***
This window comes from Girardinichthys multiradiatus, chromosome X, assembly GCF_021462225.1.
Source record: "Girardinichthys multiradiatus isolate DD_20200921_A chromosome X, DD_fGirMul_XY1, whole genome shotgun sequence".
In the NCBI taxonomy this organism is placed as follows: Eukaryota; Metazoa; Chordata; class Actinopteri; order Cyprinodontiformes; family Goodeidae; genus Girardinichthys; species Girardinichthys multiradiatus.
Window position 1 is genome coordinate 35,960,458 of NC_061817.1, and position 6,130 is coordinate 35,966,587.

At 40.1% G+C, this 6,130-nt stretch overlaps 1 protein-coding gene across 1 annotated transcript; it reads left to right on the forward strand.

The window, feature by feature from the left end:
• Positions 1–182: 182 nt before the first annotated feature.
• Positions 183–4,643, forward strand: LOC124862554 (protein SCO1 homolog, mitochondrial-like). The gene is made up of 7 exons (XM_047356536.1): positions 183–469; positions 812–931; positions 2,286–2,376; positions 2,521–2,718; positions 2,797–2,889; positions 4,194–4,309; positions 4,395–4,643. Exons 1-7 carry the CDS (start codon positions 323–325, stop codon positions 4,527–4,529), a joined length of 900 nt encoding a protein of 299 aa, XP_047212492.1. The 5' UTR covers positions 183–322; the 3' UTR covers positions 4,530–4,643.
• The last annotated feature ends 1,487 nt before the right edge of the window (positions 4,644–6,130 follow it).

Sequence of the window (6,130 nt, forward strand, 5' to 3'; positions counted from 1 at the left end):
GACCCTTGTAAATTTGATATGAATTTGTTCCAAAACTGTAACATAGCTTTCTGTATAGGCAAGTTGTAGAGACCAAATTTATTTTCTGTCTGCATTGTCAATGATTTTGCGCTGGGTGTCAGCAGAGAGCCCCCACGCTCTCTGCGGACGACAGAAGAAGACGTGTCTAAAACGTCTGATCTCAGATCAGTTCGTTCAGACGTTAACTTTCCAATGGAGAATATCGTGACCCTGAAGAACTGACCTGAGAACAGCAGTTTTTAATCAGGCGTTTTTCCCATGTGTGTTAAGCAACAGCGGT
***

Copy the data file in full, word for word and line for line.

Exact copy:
This window comes from Girardinichthys multiradiatus, chromosome X, assembly GCF_021462225.1.
Source record: "Girardinichthys multiradiatus isolate DD_20200921_A chromosome X, DD_fGirMul_XY1, whole genome shotgun sequence".
In the NCBI taxonomy this organism is placed as follows: Eukaryota; Metazoa; Chordata; class Actinopteri; order Cyprinodontiformes; family Goodeidae; genus Girardinichthys; species Girardinichthys multiradiatus.
Window position 1 is genome coordinate 35,960,458 of NC_061817.1, and position 6,130 is coordinate 35,966,587.

At 40.1% G+C, this 6,130-nt stretch overlaps 1 protein-coding gene across 1 annotated transcript; it reads left to right on the forward strand.

The window, feature by feature from the left end:
• Positions 1–182: 182 nt before the first annotated feature.
• Positions 183–4,643, forward strand: LOC124862554 (protein SCO1 homolog, mitochondrial-like). The gene is made up of 7 exons (XM_047356536.1): positions 183–469; positions 812–931; positions 2,286–2,376; positions 2,521–2,718; positions 2,797–2,889; positions 4,194–4,309; positions 4,395–4,643. Exons 1-7 carry the CDS (start codon positions 323–325, stop codon positions 4,527–4,529), a joined length of 900 nt encoding a protein of 299 aa, XP_047212492.1. The 5' UTR covers positions 183–322; the 3' UTR covers positions 4,530–4,643.
• The last annotated feature ends 1,487 nt before the right edge of the window (positions 4,644–6,130 follow it).

Sequence of the window (6,130 nt, forward strand, 5' to 3'; positions counted from 1 at the left end):
GACCCTTGTAAATTTGATATGAATTTGTTCCAAAACTGTAACATAGCTTTCTGTATAGGCAAGTTGTAGAGACCAAATTTATTTTCTGTCTGCATTGTCAATGATTTTGCGCTGGGTGTCAGCAGAGAGCCCCCACGCTCTCTGCGGACGACAGAAGAAGACGTGTCTAAAACGTCTGATCTCAGATCAGTTCGTTCAGACGTTAACTTTCCAATGGAGAATATCGTGACCCTGAAGAACTGACCTGAGAACAGCAGTTTTTAATCAGGCGTTTTTCCCATGTGTGTTAAGCAACAGCGGT